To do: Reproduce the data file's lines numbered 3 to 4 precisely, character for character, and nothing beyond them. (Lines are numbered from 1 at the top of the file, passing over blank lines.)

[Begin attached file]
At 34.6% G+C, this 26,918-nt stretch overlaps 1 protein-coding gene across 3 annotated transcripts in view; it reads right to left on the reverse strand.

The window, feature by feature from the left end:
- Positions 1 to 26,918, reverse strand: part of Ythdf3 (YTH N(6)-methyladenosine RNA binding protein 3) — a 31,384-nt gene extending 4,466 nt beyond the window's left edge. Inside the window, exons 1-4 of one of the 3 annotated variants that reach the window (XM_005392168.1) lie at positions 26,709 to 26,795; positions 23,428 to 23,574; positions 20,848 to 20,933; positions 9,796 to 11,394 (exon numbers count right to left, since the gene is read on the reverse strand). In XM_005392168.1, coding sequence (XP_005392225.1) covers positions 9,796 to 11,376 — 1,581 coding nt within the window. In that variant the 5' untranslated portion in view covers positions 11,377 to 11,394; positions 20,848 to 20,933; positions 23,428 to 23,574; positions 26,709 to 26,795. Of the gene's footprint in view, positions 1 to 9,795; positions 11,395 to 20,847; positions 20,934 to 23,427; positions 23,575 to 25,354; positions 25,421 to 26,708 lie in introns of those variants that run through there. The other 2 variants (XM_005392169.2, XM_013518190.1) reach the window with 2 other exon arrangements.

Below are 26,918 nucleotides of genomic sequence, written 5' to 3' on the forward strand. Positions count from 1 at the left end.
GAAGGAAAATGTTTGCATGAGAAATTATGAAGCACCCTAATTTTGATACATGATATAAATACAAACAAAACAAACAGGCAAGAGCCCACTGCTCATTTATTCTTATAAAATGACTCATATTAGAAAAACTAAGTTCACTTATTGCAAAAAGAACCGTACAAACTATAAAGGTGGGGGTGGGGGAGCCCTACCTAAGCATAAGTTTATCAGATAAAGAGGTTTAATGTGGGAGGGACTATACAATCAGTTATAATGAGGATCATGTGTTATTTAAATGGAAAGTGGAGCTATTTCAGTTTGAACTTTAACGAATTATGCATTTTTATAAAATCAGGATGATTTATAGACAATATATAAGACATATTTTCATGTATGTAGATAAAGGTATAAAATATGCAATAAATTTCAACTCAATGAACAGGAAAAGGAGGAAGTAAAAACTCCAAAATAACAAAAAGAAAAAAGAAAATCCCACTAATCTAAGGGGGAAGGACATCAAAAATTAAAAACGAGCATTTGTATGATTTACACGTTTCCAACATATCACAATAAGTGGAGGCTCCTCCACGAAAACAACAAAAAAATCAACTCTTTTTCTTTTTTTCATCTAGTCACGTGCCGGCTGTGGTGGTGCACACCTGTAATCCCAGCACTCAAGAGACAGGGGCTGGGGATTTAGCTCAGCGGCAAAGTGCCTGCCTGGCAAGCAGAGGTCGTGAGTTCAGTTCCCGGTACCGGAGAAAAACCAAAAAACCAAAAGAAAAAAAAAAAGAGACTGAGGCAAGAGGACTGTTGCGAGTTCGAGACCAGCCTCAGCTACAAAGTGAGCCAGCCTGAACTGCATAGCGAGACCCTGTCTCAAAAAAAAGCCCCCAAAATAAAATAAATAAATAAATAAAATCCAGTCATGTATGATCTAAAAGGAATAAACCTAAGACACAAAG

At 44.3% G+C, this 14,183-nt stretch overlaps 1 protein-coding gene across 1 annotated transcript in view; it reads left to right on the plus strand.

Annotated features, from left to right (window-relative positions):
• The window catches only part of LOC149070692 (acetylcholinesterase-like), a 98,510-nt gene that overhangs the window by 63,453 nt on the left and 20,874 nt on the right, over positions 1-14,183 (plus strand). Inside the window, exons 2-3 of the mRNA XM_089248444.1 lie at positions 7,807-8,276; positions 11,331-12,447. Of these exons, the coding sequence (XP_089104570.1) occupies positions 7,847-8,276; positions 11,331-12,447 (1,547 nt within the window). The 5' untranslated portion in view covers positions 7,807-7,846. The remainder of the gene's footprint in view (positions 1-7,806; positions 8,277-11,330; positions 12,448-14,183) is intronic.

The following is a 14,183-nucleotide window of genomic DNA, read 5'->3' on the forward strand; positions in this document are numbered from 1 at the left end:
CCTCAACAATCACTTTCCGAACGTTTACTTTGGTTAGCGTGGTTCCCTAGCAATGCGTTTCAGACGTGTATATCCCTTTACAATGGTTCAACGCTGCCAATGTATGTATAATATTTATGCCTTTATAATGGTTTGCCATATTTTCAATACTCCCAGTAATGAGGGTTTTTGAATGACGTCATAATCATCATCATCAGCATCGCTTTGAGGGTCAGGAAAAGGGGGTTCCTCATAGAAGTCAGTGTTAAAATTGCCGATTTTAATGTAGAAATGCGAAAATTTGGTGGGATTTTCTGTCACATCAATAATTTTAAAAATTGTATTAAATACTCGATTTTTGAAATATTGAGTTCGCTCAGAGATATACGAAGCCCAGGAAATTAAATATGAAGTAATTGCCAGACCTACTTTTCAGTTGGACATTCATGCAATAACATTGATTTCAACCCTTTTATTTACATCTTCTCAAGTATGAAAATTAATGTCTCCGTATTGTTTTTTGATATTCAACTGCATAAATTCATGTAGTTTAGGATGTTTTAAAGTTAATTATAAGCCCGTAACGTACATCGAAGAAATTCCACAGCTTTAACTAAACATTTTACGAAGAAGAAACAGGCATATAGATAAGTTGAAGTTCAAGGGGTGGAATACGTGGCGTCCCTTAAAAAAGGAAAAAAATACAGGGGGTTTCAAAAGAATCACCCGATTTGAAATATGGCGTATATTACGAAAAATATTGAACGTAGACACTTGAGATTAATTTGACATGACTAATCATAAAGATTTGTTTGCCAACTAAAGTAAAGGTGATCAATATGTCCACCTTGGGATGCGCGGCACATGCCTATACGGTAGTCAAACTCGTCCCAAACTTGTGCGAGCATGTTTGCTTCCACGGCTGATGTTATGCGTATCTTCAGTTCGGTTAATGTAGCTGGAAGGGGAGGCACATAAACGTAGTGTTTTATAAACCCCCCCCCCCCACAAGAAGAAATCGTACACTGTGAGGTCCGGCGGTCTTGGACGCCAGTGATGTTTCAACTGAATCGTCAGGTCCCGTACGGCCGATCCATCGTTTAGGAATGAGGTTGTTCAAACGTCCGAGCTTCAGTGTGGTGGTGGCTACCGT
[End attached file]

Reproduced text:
- Positions 1 to 26,918, reverse strand: part of Ythdf3 (YTH N(6)-methyladenosine RNA binding protein 3) — a 31,384-nt gene extending 4,466 nt beyond the window's left edge. Inside the window, exons 1-4 of one of the 3 annotated variants that reach the window (XM_005392168.1) lie at positions 26,709 to 26,795; positions 23,428 to 23,574; positions 20,848 to 20,933; positions 9,796 to 11,394 (exon numbers count right to left, since the gene is read on the reverse strand). In XM_005392168.1, coding sequence (XP_005392225.1) covers positions 9,796 to 11,376 — 1,581 coding nt within the window. In that variant the 5' untranslated portion in view covers positions 11,377 to 11,394; positions 20,848 to 20,933; positions 23,428 to 23,574; positions 26,709 to 26,795. Of the gene's footprint in view, positions 1 to 9,795; positions 11,395 to 20,847; positions 20,934 to 23,427; positions 23,575 to 25,354; positions 25,421 to 26,708 lie in introns of those variants that run through there. The other 2 variants (XM_005392169.2, XM_013518190.1) reach the window with 2 other exon arrangements.

Below are 26,918 nucleotides of genomic sequence, written 5' to 3' on the forward strand. Positions count from 1 at the left end.